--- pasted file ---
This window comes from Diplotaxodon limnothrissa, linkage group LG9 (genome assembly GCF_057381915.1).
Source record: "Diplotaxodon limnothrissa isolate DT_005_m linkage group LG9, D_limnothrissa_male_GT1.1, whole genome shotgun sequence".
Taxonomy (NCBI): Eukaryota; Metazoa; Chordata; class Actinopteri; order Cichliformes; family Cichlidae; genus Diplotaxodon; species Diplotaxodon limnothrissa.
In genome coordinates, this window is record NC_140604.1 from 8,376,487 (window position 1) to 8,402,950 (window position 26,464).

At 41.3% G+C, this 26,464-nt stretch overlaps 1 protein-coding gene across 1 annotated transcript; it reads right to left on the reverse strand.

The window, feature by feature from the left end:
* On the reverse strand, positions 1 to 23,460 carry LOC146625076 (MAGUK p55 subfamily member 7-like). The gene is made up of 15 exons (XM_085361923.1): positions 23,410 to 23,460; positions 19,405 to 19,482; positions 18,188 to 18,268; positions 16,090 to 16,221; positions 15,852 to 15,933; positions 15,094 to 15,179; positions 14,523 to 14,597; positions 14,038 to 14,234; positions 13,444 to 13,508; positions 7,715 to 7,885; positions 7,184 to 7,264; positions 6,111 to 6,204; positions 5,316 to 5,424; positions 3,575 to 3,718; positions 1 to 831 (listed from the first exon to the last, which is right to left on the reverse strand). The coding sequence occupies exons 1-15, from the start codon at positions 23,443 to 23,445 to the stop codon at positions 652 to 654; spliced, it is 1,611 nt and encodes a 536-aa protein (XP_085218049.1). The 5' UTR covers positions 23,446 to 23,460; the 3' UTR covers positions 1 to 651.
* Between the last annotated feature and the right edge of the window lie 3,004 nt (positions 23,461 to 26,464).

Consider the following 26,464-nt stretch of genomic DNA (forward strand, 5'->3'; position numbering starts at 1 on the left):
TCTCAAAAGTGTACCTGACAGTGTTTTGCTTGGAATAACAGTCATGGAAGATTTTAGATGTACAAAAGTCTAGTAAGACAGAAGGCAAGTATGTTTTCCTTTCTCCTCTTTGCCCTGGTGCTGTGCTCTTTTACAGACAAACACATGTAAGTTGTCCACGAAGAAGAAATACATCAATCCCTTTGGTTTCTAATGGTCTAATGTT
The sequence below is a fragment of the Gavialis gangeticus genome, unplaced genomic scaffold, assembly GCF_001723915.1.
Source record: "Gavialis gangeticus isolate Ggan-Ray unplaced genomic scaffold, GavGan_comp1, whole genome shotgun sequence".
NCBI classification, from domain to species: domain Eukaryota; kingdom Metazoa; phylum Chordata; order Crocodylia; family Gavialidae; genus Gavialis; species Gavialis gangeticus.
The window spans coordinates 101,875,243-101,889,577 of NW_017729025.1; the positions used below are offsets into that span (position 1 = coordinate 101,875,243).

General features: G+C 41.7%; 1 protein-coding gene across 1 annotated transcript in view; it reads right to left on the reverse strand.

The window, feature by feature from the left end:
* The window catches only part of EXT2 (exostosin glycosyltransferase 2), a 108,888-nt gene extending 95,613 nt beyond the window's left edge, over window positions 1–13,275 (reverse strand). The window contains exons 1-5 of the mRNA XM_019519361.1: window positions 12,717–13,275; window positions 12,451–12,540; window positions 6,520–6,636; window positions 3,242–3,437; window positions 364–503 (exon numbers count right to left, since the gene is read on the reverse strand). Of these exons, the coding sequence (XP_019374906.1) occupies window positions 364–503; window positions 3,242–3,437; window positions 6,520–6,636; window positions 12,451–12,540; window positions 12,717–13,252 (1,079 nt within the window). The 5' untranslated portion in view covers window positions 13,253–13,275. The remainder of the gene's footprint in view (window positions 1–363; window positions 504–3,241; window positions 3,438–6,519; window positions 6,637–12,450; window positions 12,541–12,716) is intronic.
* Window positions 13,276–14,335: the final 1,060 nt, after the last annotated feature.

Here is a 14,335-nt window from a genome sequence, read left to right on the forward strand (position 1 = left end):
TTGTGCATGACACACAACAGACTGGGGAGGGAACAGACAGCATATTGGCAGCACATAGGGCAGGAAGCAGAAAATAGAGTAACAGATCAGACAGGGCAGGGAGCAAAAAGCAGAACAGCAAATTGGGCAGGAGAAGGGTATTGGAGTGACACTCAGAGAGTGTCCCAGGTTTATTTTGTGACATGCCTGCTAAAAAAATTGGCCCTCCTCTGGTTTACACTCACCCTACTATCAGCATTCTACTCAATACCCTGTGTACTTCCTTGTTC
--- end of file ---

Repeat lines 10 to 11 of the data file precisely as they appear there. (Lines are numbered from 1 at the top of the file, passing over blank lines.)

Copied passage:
TCTCAAAAGTGTACCTGACAGTGTTTTGCTTGGAATAACAGTCATGGAAGATTTTAGATGTACAAAAGTCTAGTAAGACAGAAGGCAAGTATGTTTTCCTTTCTCCTCTTTGCCCTGGTGCTGTGCTCTTTTACAGACAAACACATGTAAGTTGTCCACGAAGAAGAAATACATCAATCCCTTTGGTTTCTAATGGTCTAATGTT
The sequence below is a fragment of the Gavialis gangeticus genome, unplaced genomic scaffold, assembly GCF_001723915.1.